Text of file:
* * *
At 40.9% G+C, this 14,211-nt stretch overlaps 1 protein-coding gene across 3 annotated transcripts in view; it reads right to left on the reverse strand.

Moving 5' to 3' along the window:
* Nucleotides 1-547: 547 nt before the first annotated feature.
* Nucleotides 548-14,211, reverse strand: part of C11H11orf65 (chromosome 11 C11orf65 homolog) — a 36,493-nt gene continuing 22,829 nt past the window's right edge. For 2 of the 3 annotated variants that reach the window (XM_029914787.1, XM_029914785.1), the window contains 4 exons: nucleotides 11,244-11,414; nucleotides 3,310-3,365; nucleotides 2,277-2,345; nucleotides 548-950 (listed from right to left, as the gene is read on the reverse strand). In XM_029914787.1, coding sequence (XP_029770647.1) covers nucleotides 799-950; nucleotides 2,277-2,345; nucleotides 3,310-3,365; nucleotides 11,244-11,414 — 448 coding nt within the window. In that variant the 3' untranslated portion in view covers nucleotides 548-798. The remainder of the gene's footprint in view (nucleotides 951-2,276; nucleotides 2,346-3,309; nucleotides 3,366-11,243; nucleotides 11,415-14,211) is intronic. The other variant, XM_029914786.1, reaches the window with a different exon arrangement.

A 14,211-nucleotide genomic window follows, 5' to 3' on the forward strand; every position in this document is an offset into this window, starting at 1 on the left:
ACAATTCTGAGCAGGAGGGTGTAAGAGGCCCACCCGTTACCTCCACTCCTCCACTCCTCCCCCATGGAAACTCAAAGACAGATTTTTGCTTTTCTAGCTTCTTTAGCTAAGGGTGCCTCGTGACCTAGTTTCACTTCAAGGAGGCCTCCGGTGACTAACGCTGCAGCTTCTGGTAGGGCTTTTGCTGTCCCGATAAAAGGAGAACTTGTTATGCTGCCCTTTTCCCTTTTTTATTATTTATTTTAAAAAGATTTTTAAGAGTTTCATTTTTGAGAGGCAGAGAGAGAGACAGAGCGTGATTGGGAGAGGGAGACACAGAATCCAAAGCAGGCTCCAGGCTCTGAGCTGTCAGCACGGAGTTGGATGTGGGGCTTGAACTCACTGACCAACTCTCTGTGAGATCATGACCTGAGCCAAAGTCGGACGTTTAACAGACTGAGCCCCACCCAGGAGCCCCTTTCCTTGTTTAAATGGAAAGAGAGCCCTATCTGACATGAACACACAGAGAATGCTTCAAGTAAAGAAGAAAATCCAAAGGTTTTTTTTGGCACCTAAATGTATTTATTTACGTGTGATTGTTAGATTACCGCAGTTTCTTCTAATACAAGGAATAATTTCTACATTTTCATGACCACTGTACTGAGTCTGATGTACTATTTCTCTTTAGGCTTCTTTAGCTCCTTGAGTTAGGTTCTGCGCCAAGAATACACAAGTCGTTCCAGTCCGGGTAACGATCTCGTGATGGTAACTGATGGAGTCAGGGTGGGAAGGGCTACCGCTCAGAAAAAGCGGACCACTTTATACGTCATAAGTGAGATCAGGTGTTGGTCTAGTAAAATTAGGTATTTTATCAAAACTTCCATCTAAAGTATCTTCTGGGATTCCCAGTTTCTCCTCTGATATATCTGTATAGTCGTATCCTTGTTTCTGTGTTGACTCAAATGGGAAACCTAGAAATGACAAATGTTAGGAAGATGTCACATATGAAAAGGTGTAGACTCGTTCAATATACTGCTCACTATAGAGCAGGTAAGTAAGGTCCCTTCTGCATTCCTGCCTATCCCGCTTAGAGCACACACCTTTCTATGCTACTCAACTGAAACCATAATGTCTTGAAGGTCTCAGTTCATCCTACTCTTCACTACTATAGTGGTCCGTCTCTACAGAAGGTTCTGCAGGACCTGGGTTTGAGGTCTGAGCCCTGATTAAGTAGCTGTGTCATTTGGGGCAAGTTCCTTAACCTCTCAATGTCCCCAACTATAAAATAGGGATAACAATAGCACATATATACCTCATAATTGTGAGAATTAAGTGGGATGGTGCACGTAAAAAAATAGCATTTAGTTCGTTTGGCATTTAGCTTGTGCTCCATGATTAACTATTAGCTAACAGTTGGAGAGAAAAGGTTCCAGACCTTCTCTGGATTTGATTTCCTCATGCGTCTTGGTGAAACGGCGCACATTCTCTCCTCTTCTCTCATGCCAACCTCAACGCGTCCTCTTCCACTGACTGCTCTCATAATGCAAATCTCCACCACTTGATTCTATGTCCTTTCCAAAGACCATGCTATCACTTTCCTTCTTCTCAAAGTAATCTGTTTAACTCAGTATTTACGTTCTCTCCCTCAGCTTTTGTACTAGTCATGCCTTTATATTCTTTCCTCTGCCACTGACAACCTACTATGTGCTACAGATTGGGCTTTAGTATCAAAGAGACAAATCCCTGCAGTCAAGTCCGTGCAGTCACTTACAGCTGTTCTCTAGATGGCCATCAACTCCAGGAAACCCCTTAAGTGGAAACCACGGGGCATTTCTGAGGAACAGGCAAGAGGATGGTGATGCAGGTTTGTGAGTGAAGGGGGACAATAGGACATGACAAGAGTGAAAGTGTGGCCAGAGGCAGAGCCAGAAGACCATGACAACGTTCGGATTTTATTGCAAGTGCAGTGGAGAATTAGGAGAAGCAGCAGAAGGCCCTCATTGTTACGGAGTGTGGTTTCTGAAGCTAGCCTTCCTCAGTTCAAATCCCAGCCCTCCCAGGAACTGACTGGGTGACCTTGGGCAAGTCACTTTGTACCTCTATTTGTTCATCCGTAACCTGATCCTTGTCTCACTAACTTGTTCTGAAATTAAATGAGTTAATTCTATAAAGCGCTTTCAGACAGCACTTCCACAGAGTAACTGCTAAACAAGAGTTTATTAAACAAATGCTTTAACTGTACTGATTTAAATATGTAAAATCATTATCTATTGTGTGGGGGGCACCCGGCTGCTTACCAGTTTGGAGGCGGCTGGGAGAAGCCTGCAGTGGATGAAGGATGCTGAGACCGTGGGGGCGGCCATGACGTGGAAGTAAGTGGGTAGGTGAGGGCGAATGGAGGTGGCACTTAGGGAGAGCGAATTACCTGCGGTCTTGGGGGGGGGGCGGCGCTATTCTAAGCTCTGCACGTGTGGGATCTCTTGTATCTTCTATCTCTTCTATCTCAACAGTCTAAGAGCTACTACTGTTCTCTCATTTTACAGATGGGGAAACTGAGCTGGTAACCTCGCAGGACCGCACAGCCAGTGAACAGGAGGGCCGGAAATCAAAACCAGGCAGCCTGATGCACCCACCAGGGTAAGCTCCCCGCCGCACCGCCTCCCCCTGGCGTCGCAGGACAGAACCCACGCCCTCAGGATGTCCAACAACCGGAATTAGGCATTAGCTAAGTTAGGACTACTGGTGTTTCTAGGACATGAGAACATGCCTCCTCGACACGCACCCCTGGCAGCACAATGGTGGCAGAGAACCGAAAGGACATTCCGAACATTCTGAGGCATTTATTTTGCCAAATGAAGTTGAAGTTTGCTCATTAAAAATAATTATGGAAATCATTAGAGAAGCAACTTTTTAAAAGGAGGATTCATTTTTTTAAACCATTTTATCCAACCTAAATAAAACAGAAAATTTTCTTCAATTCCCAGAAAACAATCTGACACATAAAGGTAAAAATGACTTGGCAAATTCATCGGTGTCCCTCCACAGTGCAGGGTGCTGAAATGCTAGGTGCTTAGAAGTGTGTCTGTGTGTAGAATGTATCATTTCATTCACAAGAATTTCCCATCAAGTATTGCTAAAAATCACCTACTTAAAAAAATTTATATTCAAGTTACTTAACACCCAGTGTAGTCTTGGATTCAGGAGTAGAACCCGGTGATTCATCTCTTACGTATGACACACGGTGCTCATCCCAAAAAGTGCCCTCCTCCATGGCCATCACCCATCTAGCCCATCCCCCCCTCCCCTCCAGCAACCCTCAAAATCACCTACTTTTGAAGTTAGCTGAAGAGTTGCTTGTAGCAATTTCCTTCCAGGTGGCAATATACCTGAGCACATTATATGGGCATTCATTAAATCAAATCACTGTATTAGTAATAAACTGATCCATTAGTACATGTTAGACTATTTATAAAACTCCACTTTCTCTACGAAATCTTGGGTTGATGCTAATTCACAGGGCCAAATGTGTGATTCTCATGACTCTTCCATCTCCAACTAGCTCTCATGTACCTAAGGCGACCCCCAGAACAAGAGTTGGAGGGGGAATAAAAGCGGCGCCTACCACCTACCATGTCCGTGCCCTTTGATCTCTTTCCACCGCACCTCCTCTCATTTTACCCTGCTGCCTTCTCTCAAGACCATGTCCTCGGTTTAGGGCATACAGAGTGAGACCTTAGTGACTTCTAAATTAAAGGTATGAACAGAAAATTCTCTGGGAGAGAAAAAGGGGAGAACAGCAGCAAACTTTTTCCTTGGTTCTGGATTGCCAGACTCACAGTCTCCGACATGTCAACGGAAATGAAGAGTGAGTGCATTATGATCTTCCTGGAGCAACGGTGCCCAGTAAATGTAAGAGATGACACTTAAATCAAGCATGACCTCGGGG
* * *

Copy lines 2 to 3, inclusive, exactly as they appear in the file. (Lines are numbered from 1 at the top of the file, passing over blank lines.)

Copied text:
Moving 5' to 3' along the window:
* Nucleotides 1-547: 547 nt before the first annotated feature.